FIRST DRIVE | 2020 Haval H2 gets sharper looks but poor engine remains
Now more than ever, media audiences (and members of the fourth estate) need to closely interrogate what is presented for consumption.
The proliferation of fake news — misinformation and malicious disinformation — is frightening, something any social media user who shared before thinking might attest to.
But if you’ve been reading positive stories about the performance of the Haval brand in SA, take assurance that it’s not part of a sunshine journalism campaign funded by the People’s Republic of China. Yes, the upmarket division of Great Wall Motors (GWM) is just really faring that well.
Consider, for example, its sales total in December 2019: 750 units, according to the figures released by the National Association of Automobile Manufacturers of SA (Naamsa). They sold more cars than Mazda, Honda, Mahindra, Opel Mitsubishi and Subaru. Those are all brands with reputations spanning decades.
And the model largely responsible for this success is the H2, first launched on local shores in May 2017. At the time, pricing of the entry-level model started at R244,900, an attainable sum for a medium-sized sport-utility vehicle laden with kit, including a comprehensive list of safety features. It earned a five-star rating in the Australasian New Car Assessment Program (ANCAP). Coupled with a five-year/100,000km warranty, it appeared that the company was covering every base in persuading potential shoppers to commit.
Our impressions after that initial exposure were generally upbeat. There were three notable gripes. First up: the styling seemed like a blatant facsimile of a first-generation, B8-series Audi Q5.
Second, the engine: its 1,497cc, turbocharged-petrol four-cylinder (105kW and 202Nm) did not feel up to the task of shifting its kerb weight, ranging between 1,495kg and 1,520kg, depending on model grade. And lastly, there were some interior quirks from a quality perspective. But in overall summary, we said the H2 represented great value in its premise of serving C-segment space for B-segment money. Last week the Chinese carmaker released the enhanced, phase two iteration of its top performer. We headed to the Western Cape to drive it.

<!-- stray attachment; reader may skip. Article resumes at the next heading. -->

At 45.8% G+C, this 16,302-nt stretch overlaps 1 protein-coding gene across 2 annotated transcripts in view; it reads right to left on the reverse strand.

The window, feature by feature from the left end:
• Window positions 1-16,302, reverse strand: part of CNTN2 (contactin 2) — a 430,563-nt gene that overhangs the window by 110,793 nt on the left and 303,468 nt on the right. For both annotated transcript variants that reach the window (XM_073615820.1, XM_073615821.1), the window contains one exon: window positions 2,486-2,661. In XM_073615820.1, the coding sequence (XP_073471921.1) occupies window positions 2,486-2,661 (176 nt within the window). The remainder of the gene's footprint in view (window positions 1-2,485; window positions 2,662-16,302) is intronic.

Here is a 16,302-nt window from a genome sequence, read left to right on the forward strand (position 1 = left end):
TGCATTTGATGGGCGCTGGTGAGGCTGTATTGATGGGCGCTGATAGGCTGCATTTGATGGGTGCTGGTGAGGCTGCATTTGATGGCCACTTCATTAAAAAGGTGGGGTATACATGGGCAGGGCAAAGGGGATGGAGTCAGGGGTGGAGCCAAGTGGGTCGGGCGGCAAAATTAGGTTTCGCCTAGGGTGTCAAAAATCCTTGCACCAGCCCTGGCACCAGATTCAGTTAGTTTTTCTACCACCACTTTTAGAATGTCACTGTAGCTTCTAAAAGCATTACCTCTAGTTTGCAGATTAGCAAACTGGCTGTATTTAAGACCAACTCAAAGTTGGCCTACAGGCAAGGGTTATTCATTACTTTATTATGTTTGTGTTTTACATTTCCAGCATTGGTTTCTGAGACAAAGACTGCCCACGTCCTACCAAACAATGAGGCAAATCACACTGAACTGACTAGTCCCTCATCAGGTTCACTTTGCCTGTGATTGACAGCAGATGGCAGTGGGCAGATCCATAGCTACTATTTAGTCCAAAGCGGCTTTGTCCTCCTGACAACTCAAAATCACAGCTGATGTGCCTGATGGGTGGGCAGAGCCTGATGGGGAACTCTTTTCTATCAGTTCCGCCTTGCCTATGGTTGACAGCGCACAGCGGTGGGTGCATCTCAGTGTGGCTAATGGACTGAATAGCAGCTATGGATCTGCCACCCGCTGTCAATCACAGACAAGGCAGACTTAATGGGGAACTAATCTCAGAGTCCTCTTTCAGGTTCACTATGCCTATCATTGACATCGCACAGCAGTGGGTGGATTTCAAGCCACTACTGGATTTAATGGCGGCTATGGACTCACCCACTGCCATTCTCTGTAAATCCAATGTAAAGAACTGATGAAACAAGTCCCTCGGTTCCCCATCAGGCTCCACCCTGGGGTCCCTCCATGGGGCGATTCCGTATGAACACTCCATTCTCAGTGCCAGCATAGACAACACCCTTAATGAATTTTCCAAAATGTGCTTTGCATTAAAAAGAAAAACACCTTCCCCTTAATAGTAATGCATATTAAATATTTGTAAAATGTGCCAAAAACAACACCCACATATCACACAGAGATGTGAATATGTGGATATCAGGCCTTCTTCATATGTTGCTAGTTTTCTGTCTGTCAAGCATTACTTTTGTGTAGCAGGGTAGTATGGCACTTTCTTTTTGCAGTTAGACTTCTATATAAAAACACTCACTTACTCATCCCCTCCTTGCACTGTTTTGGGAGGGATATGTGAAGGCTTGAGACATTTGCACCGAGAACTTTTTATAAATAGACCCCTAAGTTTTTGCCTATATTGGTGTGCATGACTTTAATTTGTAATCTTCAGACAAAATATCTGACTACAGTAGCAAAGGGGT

On the design front, old criticisms from before have been effectively remedied with a thorough refresh. Thankfully, it no longer looks like the cheap imitation of a Teutonic alternative.
Aside from the obvious redrawn grille and arrow-shaped headlamps, Haval said the bonnet and fenders were updated too. A new five-spoke wheel has been added to the mix. Specification upgrades see Apple CarPlay and a sunroof rolled out to all models in the range, plus, if you opt for the automatic version, you will spot a shifter with updated trim.
And that is the extent of it. Disappointingly, our reservations about that engine remain. Noisy, lumpy in its delivery and inefficient, it does a disservice to the otherwise competent driving character of the H2. On the Haval website, a description of the engine describes a potential to “explode with amazing performance instantaneously”.
It’s a curious turn of phrase that is possibly attributed to a mistranslation or an overzealous copywriter who hasn’t driven the car. Our unit returned in the region of 9l/100km and 10l/100km over a leisurely route through Hermanus into Strand, via the famous Clarence Drive (R44).
But as before, the keen price of the range is bound to imbue leniency in interested parties. It’s not considerably costlier than what owners paid in 2017, with the current list from R269,900 to R329,900. A five-year/100,000km warranty is still included, as well as a five-year/60,000km service plan and five-year/unlimited mileage roadside assistance deal.